24 Oct 2018
Wannacry is one of the most widespread malware in history. This ransomware locks up (or encrypts) all files in your computer and demands ransom payment in the form of bitcoin (an equivalent of $300). More than 200’000 computers in more than 150 countries were infected so far.
But even though the numbers are daunting, there was not much damage done and the attackers were only able to make about $100’000 in ransom.
Well, Wannacry encrypts the files on your computer. Once your files are encrypted, you cannot open them until you decrypt them with a decryption key.
But the catch is that only the hacker holds this key. And he wants money for it. So until you pay, all your documents, images, spreadsheets, and other important files, that you probably don't have backed up, are inaccessible.
Wannacry screen after the computer files were locked.
This ransomware spread so quickly thanks to a security exploit known as EternalBlue, which is believed to be discovered by the NSA.
EternalBlue is an exploit in the older Microsoft Windows systems. Microsoft released a patch to fix this weakness but not all of the computers were updated. The ones that were not updated were left vulnerable.
A victim does not even have to open a phishing email in order to get infected. The spreading of the ransomware is all done automatically through a vulnerability in a protocol that helps Windows computers in the same local network to communicate with each other.
The main flaw Wannacry has is a kill switch which was accidentally discovered by a British security expert Marcus Hutchins (also known as "MalwareTech"). He discovered that the malware periodically checks for a certain domain (URL). If that domain returns a "Success" response (e.g. if the domain is registered), the malware would stop working.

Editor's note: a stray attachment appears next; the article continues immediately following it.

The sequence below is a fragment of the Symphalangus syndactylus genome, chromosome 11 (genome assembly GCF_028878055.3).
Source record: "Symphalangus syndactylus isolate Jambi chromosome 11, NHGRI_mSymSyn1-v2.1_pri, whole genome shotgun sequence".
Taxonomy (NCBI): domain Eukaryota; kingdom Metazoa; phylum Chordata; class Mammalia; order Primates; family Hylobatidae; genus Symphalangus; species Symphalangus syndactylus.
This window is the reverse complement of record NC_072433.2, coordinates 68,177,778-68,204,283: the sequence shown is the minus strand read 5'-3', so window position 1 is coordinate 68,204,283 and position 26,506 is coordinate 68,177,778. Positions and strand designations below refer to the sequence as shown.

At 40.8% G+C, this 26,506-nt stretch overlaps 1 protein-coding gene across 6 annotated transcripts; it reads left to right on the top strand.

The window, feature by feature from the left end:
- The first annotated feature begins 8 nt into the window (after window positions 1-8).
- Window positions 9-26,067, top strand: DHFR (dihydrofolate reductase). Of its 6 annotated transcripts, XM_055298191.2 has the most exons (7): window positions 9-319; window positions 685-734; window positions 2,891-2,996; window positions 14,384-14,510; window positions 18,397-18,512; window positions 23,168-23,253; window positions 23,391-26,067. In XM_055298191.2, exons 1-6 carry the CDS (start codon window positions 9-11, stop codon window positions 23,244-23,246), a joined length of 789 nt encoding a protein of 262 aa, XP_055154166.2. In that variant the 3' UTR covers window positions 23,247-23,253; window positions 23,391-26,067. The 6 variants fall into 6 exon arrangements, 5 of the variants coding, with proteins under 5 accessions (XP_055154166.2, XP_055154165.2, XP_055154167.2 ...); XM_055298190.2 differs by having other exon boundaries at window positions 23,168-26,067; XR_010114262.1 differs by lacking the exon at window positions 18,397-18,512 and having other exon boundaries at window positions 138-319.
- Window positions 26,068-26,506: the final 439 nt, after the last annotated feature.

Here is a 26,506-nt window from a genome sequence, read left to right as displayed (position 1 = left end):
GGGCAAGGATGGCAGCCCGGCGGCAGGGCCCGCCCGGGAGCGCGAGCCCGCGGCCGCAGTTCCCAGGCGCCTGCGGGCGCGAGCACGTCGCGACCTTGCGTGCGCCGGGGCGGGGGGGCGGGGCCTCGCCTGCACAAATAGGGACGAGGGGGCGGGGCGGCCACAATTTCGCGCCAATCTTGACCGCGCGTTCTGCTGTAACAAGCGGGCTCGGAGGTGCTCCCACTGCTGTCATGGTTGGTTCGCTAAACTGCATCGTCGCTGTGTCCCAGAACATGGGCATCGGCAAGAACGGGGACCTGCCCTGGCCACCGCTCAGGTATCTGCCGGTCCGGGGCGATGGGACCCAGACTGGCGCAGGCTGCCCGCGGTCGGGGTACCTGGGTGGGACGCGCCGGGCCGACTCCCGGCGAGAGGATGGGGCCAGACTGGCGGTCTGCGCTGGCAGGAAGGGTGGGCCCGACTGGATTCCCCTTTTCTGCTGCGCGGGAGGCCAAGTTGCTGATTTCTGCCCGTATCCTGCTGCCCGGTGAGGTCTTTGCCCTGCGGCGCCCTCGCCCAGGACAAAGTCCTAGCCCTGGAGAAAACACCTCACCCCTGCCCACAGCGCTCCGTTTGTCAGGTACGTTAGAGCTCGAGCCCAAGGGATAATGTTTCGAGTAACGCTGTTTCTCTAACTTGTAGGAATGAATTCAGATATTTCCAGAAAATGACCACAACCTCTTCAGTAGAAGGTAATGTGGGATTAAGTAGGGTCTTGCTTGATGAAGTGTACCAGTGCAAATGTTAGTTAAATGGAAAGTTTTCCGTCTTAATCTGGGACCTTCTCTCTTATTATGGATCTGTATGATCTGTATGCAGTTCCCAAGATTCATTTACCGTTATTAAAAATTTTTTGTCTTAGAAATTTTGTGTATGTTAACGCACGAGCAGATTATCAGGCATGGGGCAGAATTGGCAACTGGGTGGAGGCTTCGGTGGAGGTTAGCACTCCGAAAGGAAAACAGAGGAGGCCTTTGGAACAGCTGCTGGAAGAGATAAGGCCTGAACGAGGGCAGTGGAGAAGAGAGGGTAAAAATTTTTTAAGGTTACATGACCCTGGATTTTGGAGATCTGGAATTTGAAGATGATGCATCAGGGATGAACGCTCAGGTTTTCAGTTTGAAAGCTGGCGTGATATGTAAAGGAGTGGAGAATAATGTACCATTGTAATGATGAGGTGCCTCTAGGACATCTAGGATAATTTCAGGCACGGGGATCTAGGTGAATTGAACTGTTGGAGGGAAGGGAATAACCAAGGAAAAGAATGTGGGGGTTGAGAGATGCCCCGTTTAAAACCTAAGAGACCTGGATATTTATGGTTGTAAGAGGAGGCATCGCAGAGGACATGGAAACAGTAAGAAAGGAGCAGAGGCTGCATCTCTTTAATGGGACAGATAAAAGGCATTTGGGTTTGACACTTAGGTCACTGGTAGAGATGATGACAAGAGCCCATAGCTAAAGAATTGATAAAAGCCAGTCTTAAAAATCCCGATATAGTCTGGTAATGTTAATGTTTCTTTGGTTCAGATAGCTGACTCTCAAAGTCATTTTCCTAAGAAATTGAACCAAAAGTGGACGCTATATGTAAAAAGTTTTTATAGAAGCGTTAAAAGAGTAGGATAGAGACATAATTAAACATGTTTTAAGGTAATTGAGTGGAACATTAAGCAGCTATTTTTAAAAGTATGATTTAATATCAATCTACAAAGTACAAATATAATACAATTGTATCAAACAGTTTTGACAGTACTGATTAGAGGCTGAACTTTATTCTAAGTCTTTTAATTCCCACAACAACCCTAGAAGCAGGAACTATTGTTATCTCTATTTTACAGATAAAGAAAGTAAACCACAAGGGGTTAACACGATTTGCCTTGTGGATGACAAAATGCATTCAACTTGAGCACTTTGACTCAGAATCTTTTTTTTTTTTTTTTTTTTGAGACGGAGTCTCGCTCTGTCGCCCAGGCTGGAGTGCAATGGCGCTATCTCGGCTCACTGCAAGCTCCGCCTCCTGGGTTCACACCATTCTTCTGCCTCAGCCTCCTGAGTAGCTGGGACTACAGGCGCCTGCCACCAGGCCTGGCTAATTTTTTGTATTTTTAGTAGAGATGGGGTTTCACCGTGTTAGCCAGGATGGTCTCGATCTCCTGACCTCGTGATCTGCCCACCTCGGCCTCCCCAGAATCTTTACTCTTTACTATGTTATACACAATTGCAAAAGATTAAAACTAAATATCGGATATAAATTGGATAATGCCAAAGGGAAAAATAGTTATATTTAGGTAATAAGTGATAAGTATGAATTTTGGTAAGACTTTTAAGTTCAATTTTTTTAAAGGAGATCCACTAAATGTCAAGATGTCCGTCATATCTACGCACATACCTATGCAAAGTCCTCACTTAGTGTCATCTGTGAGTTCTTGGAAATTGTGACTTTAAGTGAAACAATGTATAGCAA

The domain URL is something jibberish:
Obviously, the malware creator wanted to have a kill switch in case the monster he created goes out of control. But unfortunately for the hacker, the above-mentioned expert Marcus Hutchins discovered the kill switch.
He registered the domain and helped slow down the spread of the worm.
When the domain wasn’t registered, it didn’t return "Success" to the malware, so the malware was working as normal. But as soon as the domain got registered, the malware received the "Success" response and stopped working - which means it decrypted all the files.
Unfortunately, this was just a temporary solution because later different Wannacry versions emerged which checked for a different domain URL - or even did not have that kill switch implemented at all.
A group of researchers tracked the activity of the three known bitcoin addresses associated with Wannacry and found out that the hackers exchanged bitcoins for Monero.
Monero is a privacy-focused cryptocurrency, which means that it is practically impossible to track the movement of the coins.
Monero also makes it impossible to check the balance of a given address. Unlike Bitcoin, which is considered a pseudo-private cryptocurrency (all of the transactions and balances are publicly visible), Monero uses something called "ring signatures" to make transactions private.
When you first start trading on exchanges you usually have to register and provide your personal information due to the KYC and AML compliances.
But there are some services that do not require registration. In the case of the Wannacry ransomware, the hackers used a service called ShapeShift which does not require any registration.
ShapeShift has acknowledged that the hackers used their service as a method for exchanging Bitcoin for Monero and are fully cooperative with law authorities in regard to this case. But it's probably too late to catch the hackers now.
Monero is considered one of the best and most widely used privacy coins. The use of Monero has also sparked a "privacy in cryptocurrencies" debate. Because of its privacy features, Monero is widely used by anyone seeking financial privacy. But that does not mean that all of Monero transactions are used for illegal purposes.
Cypherpunks (a group largely responsible for inventing and making cryptocurrencies popular) say it best:
"Privacy is necessary for an open society in the electronic age. Privacy is not secrecy. A private matter is something one doesn’t want the whole world to know, but a secret matter is something one doesn’t want anybody to know. Privacy is the power to selectively reveal oneself to the world." - Cypherpunk's Manifesto (1993)
One of the value cards in the Crypto Cards game represents Monero:
By now it’s probably clear why the coin holds a finger over its mouth. ;)